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Sen. Talley discusses challenges with corporal punishment bill

Stillwater NewsPress - 5/3/2024

Apr. 30—A bill that would ban corporal punishment for school-aged students with disabilities has been sent back to the House after amendments by the Senate.

Rep. John Talley, (R-Stillwater), and Sen. Dave Rader, (R-Tulsa), co-authored House Bill 1028, bringing it back to legislators this session after its defeat on the House floor in March 2023.

The current bill would prohibit "hitting, slapping, paddling, or any other means of inflicting physical pain on students" who have a disability under state and federal regulations that means they must be on an Individualized Education Program.

HB 1028 passed the Senate on a 31-11 vote on April 24.

"I love what we've done to (the bill)," Talley told the News Press.

Talley's bill, as introduced to the House floor in March 2023, struck through existing law that stated students exempt from corporal punishment are those identified with "the most significant cognitive disabilities according to criteria established by the State Department of Education unless addressed in an annual individualized education program."

His bill sought to exclude children with any disability in accordance with the Individuals with Disabilities Act.

That would have included: Autism, deaf-blindness, deafness, emotional disturbance, hearing impairment, intellectual disability, multiple disabilities, orthopedic impairment, other health impairment (includes ADHD), specific learning disability (includes dyslexia, dyscalculia, dysgraphia, and other learning differences), speech or language impairment, traumatic brain injury and visual impairment, including blindness.

The law that was pushed through the House in March 2023 restored that original text. It did, however, maintain a strikethrough of text that would allow a parent or legal guardian to sign a waiver that would consent to corporal punishment.

The new law means parents could not consent to corporal punishment for students with severe cognitive disabilities.

Legislators, parents and educators were confused on what Talley's original intention was, and many news sources nationwide picked up the story.

Talley, who is chairman of the Children, Youth and Family Services Committee, took the blame for the confusion about the bill, saying he should have "helped people understand special needs."

Some legislators thought Talley and Rader were taking away parents' rights to spank their child, but Talley said it does not.

Another issue people had regarding the bill included the misconception over which students on an IEP could be included under the bill. Some parents thought they could simply tell the school district that their child had "special needs" and ask for an IEP, Talley said.

But educators have to observe students at least 50 hours and students must have 10-20 hours of testing before educators categorize a student as having a disability and giving them an IEP, Talley said.

Another area that caused confusion is that current law in Oklahoma says educators can "spank, punch or hit" a child in school.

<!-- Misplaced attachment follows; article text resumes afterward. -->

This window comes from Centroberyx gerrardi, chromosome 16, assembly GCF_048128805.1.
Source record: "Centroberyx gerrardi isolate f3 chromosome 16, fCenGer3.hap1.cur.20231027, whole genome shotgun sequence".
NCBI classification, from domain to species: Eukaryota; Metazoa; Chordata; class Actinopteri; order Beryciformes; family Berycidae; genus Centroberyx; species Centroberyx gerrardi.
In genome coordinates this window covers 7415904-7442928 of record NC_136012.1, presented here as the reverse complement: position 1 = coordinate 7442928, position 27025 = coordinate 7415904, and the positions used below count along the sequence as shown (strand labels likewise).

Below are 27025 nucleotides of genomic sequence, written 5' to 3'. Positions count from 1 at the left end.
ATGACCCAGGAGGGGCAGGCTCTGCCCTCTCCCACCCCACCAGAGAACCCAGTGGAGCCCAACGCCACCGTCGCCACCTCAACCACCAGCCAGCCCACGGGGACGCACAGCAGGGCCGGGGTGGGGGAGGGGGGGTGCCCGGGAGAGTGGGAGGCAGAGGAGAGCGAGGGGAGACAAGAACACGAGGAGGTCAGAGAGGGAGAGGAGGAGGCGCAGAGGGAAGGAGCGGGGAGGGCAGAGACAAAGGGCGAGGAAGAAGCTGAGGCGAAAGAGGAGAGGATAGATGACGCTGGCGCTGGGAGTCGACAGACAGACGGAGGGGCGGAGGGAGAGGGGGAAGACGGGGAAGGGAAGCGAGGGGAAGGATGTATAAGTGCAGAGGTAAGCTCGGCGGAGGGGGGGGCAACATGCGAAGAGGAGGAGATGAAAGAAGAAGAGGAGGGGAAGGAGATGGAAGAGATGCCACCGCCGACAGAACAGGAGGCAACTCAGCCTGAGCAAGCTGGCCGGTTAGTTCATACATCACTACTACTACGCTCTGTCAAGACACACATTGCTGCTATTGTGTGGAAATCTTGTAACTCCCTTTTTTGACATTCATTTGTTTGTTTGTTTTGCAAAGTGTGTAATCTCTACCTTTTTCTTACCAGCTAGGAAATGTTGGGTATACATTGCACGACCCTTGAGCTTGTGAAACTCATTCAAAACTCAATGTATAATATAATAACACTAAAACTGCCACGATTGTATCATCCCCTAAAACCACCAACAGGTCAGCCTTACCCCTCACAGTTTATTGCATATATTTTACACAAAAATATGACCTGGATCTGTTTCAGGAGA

"Part of my problem is to educate legislators that that's not a good idea, especially for special needs kids," Talley said.

Talley said his coauthor, Sen. Rader, was called a "communist" because he wanted kids "to be healthy mentally and emotionally."

Talley said parents have called him saying they don't want to spank their child, but would prefer that the school spank their child. At the same time, Talley said he received calls from educators who asked him to pass the bill, saying they were asked by parents to spank students.

"They said, 'Please pass this bill, because we don't want to be sued,'" Talley said.

Current law does not give parameters for corporal punishment in schools, Talley said, including how many licks can be administered, what size paddle to use, who performs the punishment and who witnesses the punishment.

Talley said he heard of one instance where a blind student couldn't find a chair and was punished with three licks in front of the class.

In another instance, an autistic student received punishment because he wouldn't look his teacher in the eye. The parent approved the spanking and came to the school to watch.

Three days later, the student still had bruises, and the parent sued the school. But because the parent had approved the disciplinary measure and had watched the punishment, the school won the lawsuit.

Talley said more than 460 school districts (out of more than 500 school districts) in Oklahoma have already discontinued corporal punishment.

Current law prohibits the use of corporal punishment, but only on students with the most significant cognitive disabilities.

In Oklahoma's public schools, that accounts for less than 10 percent of students with disabilities.

Talley wrote the bill after he learned that the Oklahoma State Department of Education found 455 instances in 63 districts in the 2021-2022 school year where students with cognitive disabilities still received corporal punishment, despite an administrative rule that prohibits corporal punishment for students with an IEP.

Talley said he plans to accept amendments from the Senate. If the House approves the amended law, he plans to send it to Gov. Kevin Stitt's desk.


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